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Case Study: Urban Artifact Doubles Down on Fruit

From a 19th-century former church in Cincinnati, Urban Artifact is building a national reputation driven by heavily fruited, tart (and shelf-stable) beers and direct-to-consumer sales.

Kate Bernot Apr 15, 2022 - 11 min read

Case Study: Urban Artifact Doubles Down on Fruit Primary Image

The brewery pasteurizes fruit purée in-house rather than purchasing aseptic purée, which gives them more control over the flavor of the fruit and varieties of fruit they can use.

Cincinnati’s Urban Artifact learned the art of the pivot years before the rest of the world was forced to do it. Not long after opening in 2015, the brewery’s leadership learned that the long-fermented, barrel- aged, mixed-culture beers on which they had based their business just weren’t selling the way they’d hoped. In fact, those beers were hardly connecting with drinkers at all.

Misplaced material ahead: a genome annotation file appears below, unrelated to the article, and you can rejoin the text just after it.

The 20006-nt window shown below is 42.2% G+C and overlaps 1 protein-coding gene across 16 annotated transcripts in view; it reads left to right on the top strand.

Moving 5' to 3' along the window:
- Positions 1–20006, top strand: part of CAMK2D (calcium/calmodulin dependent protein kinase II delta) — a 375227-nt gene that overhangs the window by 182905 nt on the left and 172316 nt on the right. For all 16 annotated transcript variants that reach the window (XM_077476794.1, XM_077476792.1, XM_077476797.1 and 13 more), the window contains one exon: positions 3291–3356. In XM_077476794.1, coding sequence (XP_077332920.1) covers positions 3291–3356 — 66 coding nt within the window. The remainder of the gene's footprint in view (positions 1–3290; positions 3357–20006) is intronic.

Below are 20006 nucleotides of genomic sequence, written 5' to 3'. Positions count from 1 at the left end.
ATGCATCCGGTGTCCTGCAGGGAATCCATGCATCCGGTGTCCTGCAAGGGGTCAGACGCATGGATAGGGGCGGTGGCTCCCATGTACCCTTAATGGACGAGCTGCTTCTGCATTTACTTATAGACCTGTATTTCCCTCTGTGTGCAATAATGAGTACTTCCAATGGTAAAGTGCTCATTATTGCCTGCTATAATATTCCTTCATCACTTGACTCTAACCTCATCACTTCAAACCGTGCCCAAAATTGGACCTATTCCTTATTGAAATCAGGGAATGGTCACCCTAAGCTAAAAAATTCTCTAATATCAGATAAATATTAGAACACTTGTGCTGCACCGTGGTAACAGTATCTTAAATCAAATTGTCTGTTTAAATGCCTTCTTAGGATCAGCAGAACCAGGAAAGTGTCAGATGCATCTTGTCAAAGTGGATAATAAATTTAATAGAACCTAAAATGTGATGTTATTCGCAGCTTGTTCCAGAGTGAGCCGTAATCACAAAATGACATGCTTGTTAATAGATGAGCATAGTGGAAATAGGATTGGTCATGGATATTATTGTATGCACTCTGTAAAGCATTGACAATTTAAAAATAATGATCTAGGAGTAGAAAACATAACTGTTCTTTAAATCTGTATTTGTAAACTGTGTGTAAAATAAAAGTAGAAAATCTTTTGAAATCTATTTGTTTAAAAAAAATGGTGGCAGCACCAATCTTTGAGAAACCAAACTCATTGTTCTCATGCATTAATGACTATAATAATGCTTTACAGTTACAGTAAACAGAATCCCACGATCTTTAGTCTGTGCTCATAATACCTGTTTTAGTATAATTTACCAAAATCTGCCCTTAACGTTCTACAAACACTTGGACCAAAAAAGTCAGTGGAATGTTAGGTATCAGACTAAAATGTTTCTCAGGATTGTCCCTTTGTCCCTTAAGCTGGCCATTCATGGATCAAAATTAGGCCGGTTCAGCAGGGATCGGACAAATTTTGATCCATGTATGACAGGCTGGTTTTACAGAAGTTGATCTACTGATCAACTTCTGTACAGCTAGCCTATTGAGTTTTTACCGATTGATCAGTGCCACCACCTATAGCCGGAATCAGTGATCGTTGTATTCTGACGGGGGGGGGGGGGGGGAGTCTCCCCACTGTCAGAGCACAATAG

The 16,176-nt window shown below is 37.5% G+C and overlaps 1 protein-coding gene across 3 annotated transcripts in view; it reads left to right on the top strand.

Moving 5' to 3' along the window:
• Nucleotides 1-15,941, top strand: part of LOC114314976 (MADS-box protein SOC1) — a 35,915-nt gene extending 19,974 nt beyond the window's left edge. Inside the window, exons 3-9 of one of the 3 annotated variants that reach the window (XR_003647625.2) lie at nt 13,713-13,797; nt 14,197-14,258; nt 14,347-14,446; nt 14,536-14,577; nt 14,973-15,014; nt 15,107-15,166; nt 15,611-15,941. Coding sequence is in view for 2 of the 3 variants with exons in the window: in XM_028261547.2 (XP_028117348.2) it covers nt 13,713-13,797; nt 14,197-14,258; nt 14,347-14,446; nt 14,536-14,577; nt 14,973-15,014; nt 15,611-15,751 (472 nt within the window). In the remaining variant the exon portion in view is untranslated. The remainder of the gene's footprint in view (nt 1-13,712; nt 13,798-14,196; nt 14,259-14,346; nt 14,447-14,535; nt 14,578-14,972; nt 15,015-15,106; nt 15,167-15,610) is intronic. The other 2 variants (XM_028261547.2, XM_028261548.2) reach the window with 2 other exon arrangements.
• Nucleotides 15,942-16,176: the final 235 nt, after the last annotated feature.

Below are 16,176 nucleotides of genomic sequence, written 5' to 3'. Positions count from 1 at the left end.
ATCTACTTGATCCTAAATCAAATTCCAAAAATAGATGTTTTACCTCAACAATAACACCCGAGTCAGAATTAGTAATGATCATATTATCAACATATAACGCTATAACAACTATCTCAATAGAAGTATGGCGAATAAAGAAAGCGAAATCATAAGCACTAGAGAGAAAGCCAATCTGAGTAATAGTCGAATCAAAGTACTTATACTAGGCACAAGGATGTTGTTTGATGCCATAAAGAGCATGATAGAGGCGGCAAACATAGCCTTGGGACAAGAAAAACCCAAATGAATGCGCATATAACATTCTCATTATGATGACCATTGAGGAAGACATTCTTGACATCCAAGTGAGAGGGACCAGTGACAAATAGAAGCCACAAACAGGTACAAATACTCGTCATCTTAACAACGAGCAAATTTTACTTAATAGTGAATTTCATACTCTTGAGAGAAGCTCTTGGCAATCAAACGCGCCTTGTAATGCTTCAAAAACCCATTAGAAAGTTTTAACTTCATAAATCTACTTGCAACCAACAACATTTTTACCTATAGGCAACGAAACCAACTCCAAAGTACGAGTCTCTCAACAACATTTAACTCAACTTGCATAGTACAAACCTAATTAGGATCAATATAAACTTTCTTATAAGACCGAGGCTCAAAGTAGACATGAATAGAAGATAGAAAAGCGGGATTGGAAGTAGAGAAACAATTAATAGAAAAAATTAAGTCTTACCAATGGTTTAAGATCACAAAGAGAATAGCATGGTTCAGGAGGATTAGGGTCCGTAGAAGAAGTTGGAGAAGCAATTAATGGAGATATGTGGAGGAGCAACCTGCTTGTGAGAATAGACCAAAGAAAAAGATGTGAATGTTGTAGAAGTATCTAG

“People didn’t like Brett beers,” says Bret Kollmann Baker, cofounder and COO of Urban Artifact. “They didn’t like Brett-flavored things. We spent a long time perfecting using Brett in our brewery, and now we don’t do any of it.”

Instead, the brewery doubled down on what drinkers were excited about: fruit. Today, Urban Artifact is one of the country’s best-known producers of heavily fruited, kettle-soured beers—and better yet, they’re the kind that don’t explode on shelves because the fruit ferments out fully. Honing this specialty has propelled the brewery to more than quadrupling its production between 2016 and 2020, finishing last year at 10,200 barrels. Distributed around Ohio, the beer also ships directly to fruit-beer enthusiasts in 10 states, building the brewery’s national reputation.

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